So, it is completely insane. Freaking insane. Mental in fact but doable 🙂 Scale by scale. Feather by feather. I mean the original is all hand made right? By an army but still….
(from 2.10 on)
For those who are still lost I have been a huge fan of Thierry Mugler’s work for years. Totally jealous A. has a piece of his work!!! OMG!!! Also at least one more of my favourite pieces is in this collection and yet another is in the season before. So 97 was the year baby!
And I didn’t realise it but I have also been a fan of Mr Pearl’s work for years as well. The corsetry under this gown to hold the weight is insane I would so love to track down exactly what it is as I have only so far found a photo of the headpiece alone, I haven’t even seen how the thing fastens. There are so many scales that any kind of fastening is going to be invisible. It has to go up the back though as the collar is high.
I’ve currently got The Corset by Valerie Steele out of the library to oggle his work some more. BTW Valerie Steele is The Go To on corsetry. Especially 19thC when there are so many social layers to peel back to figure out why a garment because so reviled in the 20thC when it was a functional piece for most women of the time.
Finding enough feathers to be able to dye and shape was stage one. I need to get the very largest shading to indigo I think. But I should have enough for both sides (I had to hunt out any that matched- left to right, can’t have them all curve in the same direction.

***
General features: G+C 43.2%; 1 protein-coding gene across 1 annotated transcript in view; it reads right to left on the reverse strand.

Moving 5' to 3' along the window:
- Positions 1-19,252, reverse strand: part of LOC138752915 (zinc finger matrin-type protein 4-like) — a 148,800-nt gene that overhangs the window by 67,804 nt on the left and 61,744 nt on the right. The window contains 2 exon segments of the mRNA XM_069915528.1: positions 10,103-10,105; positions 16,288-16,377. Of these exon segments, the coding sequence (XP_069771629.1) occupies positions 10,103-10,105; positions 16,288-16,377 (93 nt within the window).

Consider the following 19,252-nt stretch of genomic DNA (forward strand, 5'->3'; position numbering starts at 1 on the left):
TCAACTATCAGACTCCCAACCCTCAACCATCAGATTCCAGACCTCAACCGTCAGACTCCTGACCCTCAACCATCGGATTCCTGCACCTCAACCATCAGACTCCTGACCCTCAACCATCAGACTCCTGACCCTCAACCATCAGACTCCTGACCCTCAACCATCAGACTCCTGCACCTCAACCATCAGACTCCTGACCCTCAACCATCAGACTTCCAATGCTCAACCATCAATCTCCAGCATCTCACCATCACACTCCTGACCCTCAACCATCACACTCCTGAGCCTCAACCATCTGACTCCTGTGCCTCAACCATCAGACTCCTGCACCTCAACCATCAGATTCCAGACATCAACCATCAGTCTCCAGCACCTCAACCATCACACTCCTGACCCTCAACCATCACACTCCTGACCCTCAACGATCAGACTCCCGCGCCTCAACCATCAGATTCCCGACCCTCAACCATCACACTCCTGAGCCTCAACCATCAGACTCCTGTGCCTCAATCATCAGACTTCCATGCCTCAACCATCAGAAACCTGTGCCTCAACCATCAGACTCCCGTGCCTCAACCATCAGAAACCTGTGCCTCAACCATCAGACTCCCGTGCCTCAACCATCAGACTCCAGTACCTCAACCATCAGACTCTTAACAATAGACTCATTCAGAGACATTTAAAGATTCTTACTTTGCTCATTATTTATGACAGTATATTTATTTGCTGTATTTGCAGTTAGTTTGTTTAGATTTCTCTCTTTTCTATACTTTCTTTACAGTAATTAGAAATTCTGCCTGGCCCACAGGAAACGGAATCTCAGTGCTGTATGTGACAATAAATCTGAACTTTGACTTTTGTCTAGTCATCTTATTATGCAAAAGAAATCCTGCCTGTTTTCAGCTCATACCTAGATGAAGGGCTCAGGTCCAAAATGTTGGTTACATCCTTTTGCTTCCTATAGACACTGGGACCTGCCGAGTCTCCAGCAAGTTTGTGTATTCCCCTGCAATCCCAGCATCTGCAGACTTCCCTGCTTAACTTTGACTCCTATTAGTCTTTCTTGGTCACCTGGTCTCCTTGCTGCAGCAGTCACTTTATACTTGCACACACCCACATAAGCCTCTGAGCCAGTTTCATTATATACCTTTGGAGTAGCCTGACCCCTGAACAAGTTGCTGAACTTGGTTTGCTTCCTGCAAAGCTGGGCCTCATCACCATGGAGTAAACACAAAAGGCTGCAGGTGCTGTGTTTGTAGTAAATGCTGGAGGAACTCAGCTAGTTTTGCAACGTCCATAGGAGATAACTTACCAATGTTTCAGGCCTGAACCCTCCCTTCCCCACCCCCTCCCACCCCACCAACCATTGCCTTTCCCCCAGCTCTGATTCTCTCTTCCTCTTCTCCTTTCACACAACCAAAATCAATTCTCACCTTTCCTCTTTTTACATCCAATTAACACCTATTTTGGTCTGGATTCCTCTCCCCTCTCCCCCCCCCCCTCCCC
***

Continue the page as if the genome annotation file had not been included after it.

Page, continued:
No idea when this will be done, but I will definitely be needing a train/tail minder! it’s all horse hair! I suspect I may be getting bulk wefts instead…. But it is the main focus for a while aside from my in progress pieces. I am getting rid of even more fabrics. I’ll get piccies soon.
I did hunt out my selection of beads: iris green and iris blue are the biggies. Then a series of golds and greens and even red. And I have decided on the method for the main scales/torso: fibreglass. Gosh how suprising! but I think the torso was vacformed and the scales stamped metal with enamel. The scales over the hips are far too thin to be anything else. The only flaw in this theory is the lack of clunking and the lack of broken enamel. Metal flexes and enamel doesn’t (this is why enamel paint on anything that is supposed to flex is a bad idea- not all methods are equal! Or at least appropriate for all results.)
But with tissue glass I can get that same effect of thinness. And I can mix pigments in to the resin and coat the scales with that and then another layer of uncoloured resin. The tones are gold enough that the colour of the resin won’t be an issue. But I’ll be able to sand them all smooth if need be and also not worry about layers of paint and gloss de-laminating. Because yes that is an issue. And then drill tiny tiny holes and hand sew beads and sequins through….